(also called alpha-adrenergic blocking agents) constitute a variety of drugs which block α1-adrenergic receptors
and smooth muscles
These drugs may be used to treat:
Examples of alpha blockers
Selective Alpha-1 blockers include:
Non-selective Adrenergic blockers:
Tamsulosin is relatively selective for α1a-adrenergic receptors, which are mainly present in the prostate. Hence, it may have a more selective action in BPH with minimal effects on blood pressure.
Adverse effects and interactions
By reducing α1
-adrenergic activity of the blood vessels, these drugs may cause hypotension
(low blood pressure) and interrupt the baroreflex
response. In doing so, they may cause dizziness, lightheadedness, or fainting when rising from a lying or sitting posture (known as orthostatic hypotension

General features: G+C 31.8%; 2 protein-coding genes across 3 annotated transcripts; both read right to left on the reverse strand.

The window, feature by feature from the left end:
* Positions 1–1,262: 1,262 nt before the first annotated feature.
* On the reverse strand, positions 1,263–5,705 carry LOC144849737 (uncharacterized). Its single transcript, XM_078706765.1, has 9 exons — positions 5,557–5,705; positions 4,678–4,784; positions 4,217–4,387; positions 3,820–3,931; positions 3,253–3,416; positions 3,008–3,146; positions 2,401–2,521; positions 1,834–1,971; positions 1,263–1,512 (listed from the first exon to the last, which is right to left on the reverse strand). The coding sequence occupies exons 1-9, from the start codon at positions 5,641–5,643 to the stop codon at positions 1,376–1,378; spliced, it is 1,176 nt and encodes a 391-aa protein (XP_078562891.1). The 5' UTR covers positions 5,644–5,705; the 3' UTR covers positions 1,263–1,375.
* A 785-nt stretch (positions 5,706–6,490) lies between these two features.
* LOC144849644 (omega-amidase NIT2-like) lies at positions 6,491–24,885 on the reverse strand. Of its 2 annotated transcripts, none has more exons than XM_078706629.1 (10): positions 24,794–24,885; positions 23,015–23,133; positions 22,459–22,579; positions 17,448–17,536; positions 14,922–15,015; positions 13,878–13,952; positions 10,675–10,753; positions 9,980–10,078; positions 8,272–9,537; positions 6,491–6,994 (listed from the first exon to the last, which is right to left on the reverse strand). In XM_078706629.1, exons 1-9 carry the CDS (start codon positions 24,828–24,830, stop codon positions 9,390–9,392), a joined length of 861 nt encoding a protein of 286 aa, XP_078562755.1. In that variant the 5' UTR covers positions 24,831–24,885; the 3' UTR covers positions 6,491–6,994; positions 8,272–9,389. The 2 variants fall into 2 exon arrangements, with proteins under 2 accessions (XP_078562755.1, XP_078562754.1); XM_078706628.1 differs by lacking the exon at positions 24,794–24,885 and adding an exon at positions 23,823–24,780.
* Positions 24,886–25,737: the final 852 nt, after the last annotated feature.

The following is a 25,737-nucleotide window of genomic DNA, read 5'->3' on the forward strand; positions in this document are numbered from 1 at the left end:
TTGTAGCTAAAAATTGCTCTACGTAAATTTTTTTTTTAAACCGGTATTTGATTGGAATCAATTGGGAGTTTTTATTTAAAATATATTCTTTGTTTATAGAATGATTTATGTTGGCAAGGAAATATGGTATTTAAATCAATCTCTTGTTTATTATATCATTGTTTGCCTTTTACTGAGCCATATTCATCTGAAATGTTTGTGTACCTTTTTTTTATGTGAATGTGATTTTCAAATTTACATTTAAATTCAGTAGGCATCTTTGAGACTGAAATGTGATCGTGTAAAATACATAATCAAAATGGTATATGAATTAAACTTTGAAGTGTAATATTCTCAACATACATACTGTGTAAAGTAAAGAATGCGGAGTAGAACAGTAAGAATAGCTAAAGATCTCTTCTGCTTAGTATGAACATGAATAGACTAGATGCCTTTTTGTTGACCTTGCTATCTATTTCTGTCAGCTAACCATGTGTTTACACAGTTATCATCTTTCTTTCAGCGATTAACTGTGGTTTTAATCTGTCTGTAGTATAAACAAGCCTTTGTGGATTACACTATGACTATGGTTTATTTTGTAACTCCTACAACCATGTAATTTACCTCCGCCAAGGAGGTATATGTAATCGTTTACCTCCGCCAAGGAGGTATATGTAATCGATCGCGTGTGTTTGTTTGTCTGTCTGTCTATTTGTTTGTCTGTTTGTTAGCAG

or postural hypotension). For this reason, it is generally recommended that alpha blockers should be taken at bedtime. Additionally, the risk of first dose phenomenon
may be reduced by starting at a low dose and titrating
upwards as needed.
Because these medications may cause orthostatic hypotension, as well as hypotension in general, these agents may interact with other medications that increase risk for hypotension, such as other antihypertensives and vasodilators.
As discussed above, tamsulosin may have less risk for hypotension and orthostatic hypotension due to its selectivity for α1a-adrenergic receptors. On the other hand, the drug (a) elevates risk for floppy iris syndrome, and (b) might show ADRs characteristic of the sulfa related drugs.